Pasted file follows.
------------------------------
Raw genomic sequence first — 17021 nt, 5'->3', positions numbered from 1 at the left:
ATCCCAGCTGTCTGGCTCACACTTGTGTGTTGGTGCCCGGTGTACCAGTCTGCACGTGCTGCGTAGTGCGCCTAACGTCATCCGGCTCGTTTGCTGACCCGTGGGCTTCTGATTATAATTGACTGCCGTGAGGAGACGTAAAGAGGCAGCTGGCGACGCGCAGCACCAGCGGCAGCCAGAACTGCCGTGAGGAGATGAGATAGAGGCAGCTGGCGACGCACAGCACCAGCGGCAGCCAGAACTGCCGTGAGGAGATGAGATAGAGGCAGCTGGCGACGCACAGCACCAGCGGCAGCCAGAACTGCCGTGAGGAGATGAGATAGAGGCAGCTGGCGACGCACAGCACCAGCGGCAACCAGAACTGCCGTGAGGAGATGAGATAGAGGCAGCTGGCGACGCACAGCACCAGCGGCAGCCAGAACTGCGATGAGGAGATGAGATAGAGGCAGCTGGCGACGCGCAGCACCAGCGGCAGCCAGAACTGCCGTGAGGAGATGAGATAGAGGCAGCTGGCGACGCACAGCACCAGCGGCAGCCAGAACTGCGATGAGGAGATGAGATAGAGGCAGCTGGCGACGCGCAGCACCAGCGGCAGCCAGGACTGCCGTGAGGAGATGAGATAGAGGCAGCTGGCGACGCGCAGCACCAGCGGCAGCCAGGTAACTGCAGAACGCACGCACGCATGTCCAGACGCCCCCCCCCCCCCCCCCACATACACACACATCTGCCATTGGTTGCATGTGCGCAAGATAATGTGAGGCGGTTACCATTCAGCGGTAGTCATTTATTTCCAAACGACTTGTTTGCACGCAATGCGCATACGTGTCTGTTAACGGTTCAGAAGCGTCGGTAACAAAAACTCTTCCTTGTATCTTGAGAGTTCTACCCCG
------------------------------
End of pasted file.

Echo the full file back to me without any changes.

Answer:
Raw genomic sequence first — 17021 nt, 5'->3', positions numbered from 1 at the left:
ATCCCAGCTGTCTGGCTCACACTTGTGTGTTGGTGCCCGGTGTACCAGTCTGCACGTGCTGCGTAGTGCGCCTAACGTCATCCGGCTCGTTTGCTGACCCGTGGGCTTCTGATTATAATTGACTGCCGTGAGGAGACGTAAAGAGGCAGCTGGCGACGCGCAGCACCAGCGGCAGCCAGAACTGCCGTGAGGAGATGAGATAGAGGCAGCTGGCGACGCACAGCACCAGCGGCAGCCAGAACTGCCGTGAGGAGATGAGATAGAGGCAGCTGGCGACGCACAGCACCAGCGGCAGCCAGAACTGCCGTGAGGAGATGAGATAGAGGCAGCTGGCGACGCACAGCACCAGCGGCAACCAGAACTGCCGTGAGGAGATGAGATAGAGGCAGCTGGCGACGCACAGCACCAGCGGCAGCCAGAACTGCGATGAGGAGATGAGATAGAGGCAGCTGGCGACGCGCAGCACCAGCGGCAGCCAGAACTGCCGTGAGGAGATGAGATAGAGGCAGCTGGCGACGCACAGCACCAGCGGCAGCCAGAACTGCGATGAGGAGATGAGATAGAGGCAGCTGGCGACGCGCAGCACCAGCGGCAGCCAGGACTGCCGTGAGGAGATGAGATAGAGGCAGCTGGCGACGCGCAGCACCAGCGGCAGCCAGGTAACTGCAGAACGCACGCACGCATGTCCAGACGCCCCCCCCCCCCCCCCCACATACACACACATCTGCCATTGGTTGCATGTGCGCAAGATAATGTGAGGCGGTTACCATTCAGCGGTAGTCATTTATTTCCAAACGACTTGTTTGCACGCAATGCGCATACGTGTCTGTTAACGGTTCAGAAGCGTCGGTAACAAAAACTCTTCCTTGTATCTTGAGAGTTCTACCCCG